China importers may cut LME deliveries as copper premiums weaken


* Spot copper premiums fall a quarter to $150 over LME cash

* Premiums seen falling further as China supplies rise

* Aug arrivals seen at 300,000 T, Sept expected higher -trade

By Polly Yam

HONG KONG, Aug 30 (Reuters) - Chinese buyers may cutpreviously booked London Metal Exchange (LME) refined copperstocks over coming months as arrivals into the world's topconsumer of the metal have built up inventories and weighed onspot premiums, traders said on Friday.

Fewer shipments into China would mean more supply on theinternational markets, which could blunt a rebound in prices.London copper is still down nearly 10 percent on theyear, but is up more than $500 from a low hit in June.

Chinese importers have queued up to take LME stocks ofcopper bought in June, when price differentials between Shanghaiand London were favourable for imports. They mostly paidpremiums of about $150-$160 a tonne over cash LME prices.

The importers had planned to cash in as premiums later roseto four-year highs of above $200. But spot premiums have sincefallen back to about $150 a tonne and are expected to fall to$100-$130 in the coming two months, traders said.

"People are expecting premiums to fall and have beenunwilling to buy mostly in the past two weeks," a trader at alarge Chinese trading house said, referring to copper stocks inbonded warehouses in Shanghai.

He said the arbitrage window had been mostly closed thismonth, prompting some importers to store copper arrivals inbonded warehouses, instead of paying the value-added tax and reselling into the domestic market as previously planned.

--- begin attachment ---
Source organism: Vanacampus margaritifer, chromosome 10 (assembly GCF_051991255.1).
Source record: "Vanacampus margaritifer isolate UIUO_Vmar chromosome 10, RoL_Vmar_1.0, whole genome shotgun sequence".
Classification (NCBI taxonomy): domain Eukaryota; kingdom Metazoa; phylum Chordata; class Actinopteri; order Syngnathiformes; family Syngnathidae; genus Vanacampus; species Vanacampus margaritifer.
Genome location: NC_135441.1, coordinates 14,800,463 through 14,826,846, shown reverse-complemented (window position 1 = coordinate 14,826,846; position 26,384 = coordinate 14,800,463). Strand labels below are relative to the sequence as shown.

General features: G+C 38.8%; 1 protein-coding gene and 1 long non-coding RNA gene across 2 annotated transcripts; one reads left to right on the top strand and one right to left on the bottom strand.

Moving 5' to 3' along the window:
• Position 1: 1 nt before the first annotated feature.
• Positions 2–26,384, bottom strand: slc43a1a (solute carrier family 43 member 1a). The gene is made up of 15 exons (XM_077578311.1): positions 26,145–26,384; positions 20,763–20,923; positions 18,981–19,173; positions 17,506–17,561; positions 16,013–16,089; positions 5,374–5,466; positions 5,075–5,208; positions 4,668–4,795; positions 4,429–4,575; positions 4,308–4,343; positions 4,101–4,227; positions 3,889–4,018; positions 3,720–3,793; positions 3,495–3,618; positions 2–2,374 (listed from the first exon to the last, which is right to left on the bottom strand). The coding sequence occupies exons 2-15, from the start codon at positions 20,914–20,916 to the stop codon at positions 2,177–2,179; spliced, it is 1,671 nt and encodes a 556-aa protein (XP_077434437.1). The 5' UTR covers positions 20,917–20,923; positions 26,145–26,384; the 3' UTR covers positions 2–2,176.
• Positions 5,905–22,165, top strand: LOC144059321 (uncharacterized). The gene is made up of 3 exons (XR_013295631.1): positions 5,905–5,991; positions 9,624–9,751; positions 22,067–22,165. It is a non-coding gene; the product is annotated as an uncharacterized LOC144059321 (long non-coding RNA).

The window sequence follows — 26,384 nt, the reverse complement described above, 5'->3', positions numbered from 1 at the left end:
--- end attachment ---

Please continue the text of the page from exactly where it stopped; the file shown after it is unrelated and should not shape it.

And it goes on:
The bulk of the earlier orders were scheduled to arrive inChina between July and October, leading to the rising inventory.

China's arrivals of refined copper were estimated at 300,000to 350,000 tonnes for August, with imports likely to increase toabout 400,000 tonnes in September, traders said. Arrivalsincluded both spot and term shipments delivered from LMEwarehouses and global producers.

Refined copper arrivals rose 5 percent in July from theprevious month, hitting a 10-month high of 291,846 tonnes,official data showed.

Copper in bonded warehouses in Shanghai rose to about400,000-460,000 tonnes, from around 370,000 tonnes in late July,traders estimated. Stocks were still less than half of a recordone million tonnes hit in late January.

Traders said banks in China also remained cautious aboutlending to small importers using bonded stocks as collateralafter forex authorities tightened controls over such business inMay, helping to cut demand. Lending on physical imports to thedomestic market stayed normal, they said.

The higher supply, poor arbitrage and restricted lending onbonded stocks point to lower premiums.

"If premiums fall further, some importers may choose toleave the metal in the LME warehouses," a trader at a largeShanghai-based Chinese copper trading firm said.

He said importers, like his firm, that were still lining upto take deliveries of the metal they had already bought from LMEwarehouses could leave the metal there because lower premiumswould cause losses if they took the metal back to China.

It wasn't immediately clear how much of the previouslybooked metal could be left in the LME warehouses.

Johor in Malaysia holds the largest stocks in LME warehousesin Asia currently, with 202,150 tonnes on Thursday(MCU-MYJHB-CATS). Up to 75 percent of the Johor stocks arebooked for shipment, with the bulk expected to head to China. (Editing by Tom Hogue)

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